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White House Plan For Reopening States Leaves Testing Question Unanswered

The Trump administration announcednew guidelines Thursday for states to reopen businesses and schools and relax social distancing measures, but public health experts say the plan skirts a major hurdle needed to safely get things moving: a shortage of tests for the coronavirus.

Many experts are relieved the plan didn't include deadlines or a particular date for reopening. Instead, the plan describes three phases of loosening restrictions. States can move into each successive phase after establishing certain criteria, including documenting two weeks of declining case counts.

"There are features of it I like — gated, measured approach to re-opening," Dr. Ashish Jha, director of the Harvard Global Health Institute, said in an email interview. "But they largely acknowledge that they can't fix the testing backlog and therefore, are throwing in the towel on that, and making it a state responsibility with little guidance on what is adequate testing."

Instead of requiring states to hit a certain threshold of cases, the guidelines only ask states to show a "downward trajectory." States are also instructed to use public health databases that are set up to track influenza-like symptoms. Because flu season is over in the U.S., an uptick in flu-like symptoms could be seen as an indicator of coronavirus cases.

Jha said using that system is akin to a backup plan: "Not as good and not as reliable [as adequate testing] but better than nothing."

He has another concern about the guidelines' minimalist approach to testing: "There are no targets, no goals. Nothing defined about how much testing we need or how we will achieve them. They seem to have largely given up the idea that we can even have enough testing and are relying on surrogates."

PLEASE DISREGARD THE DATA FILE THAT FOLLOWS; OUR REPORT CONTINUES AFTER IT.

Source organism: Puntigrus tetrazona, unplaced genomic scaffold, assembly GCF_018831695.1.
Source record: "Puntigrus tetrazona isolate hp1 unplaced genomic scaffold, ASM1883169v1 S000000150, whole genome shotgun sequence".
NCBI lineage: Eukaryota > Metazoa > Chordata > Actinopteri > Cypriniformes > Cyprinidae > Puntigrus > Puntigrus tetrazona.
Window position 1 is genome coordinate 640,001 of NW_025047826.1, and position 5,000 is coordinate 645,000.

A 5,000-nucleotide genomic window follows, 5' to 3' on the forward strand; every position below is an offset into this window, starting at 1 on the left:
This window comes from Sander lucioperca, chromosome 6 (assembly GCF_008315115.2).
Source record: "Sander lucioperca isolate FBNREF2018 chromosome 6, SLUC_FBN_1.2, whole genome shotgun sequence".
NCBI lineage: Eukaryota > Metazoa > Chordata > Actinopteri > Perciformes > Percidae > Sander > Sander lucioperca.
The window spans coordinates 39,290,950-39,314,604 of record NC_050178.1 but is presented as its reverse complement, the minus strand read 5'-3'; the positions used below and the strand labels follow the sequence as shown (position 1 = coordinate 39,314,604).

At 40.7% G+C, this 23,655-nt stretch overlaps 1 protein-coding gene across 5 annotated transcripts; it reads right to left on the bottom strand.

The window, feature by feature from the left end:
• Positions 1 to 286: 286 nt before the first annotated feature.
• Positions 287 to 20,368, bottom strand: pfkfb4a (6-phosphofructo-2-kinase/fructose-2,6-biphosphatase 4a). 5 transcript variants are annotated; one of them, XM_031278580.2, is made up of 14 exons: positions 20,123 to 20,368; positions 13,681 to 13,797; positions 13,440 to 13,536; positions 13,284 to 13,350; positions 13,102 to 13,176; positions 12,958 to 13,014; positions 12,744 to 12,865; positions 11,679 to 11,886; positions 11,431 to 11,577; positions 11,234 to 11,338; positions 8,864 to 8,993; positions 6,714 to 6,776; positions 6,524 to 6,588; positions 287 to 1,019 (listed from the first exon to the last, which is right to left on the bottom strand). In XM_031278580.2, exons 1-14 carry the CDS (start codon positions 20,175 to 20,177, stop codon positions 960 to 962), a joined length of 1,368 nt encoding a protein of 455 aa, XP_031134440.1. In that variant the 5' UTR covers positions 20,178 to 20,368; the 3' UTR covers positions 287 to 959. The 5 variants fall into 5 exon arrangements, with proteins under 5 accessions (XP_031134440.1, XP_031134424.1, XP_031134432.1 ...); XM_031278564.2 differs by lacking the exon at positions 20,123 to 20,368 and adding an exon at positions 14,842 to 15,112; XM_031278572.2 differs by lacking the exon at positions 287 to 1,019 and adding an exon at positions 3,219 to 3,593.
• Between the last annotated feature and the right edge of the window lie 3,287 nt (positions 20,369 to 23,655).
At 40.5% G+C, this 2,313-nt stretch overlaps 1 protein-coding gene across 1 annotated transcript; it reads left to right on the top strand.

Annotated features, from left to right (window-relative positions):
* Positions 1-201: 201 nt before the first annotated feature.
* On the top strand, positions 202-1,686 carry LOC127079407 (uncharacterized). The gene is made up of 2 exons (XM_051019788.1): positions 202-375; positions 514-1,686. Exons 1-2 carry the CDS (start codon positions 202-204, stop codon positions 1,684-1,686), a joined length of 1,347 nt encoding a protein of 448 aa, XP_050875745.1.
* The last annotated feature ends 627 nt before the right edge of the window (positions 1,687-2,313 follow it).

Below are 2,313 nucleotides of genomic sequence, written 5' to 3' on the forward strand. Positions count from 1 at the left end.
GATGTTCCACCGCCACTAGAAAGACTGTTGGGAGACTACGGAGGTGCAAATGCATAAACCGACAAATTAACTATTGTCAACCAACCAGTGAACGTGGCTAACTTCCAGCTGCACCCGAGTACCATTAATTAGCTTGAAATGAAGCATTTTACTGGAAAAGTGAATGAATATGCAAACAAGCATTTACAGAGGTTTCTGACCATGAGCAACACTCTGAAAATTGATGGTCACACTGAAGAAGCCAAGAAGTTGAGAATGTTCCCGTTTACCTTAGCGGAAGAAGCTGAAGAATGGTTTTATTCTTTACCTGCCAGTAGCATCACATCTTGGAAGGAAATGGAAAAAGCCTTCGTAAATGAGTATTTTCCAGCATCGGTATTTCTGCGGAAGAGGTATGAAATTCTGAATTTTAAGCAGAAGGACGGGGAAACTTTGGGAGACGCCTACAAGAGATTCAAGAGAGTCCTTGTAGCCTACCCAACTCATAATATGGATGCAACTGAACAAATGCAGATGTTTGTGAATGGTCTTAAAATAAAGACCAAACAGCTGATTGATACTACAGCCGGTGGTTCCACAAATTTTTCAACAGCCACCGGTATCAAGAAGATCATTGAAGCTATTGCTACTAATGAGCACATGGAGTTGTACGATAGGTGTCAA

The guidelines' phased approach to reopening is smart, saysKimberly Powers, an infectious disease epidemiologist at the University of North Carolina at Chapel Hill.

"It would be a grave mistake to just open the floodgates," Powers says. "It would just undo everything we've done so far with almost complete certainty, and I think a phased approach at least gives us a chance to back up if we need to. And I expect that we will."

But many say that the "gating criteria" — the standards to be met to move to the next phase — in the guidelines are problematic.

The gating criteria of 14 days of downward trajectory of documented cases and a requirement to provide hospital care without compromising standards of care are good ones, says Dr. Thomas Inglesby, the director of the Center for Health Security at Johns Hopkins University.

"But it doesn't appear that having diagnostic testing capacity for all with COVID symptoms, or having contact tracing capacity in the state are gating criteria," he wrote in an email to NPR. He says those are listed as states' responsibilities, but it's not clear that they're mandatory. "They should be requirements for reopening," he says.

Ezekiel Emanuel, chair of the Department of Medical Ethics and Health Policy at the University of Pennsylvania, also thinks that there needs to be a firm threshold for allowing a state to enter phase one.

"We need to be close to zero new cases — like a threshold of 20 new cases per 1 million population. So a lot depends upon how robust the testing is and we have still too little testing," he told NPR in an email. "The threat of resurgence is precisely asymptomatic COVID-[positive] spreaders. We need more effort to find and track them."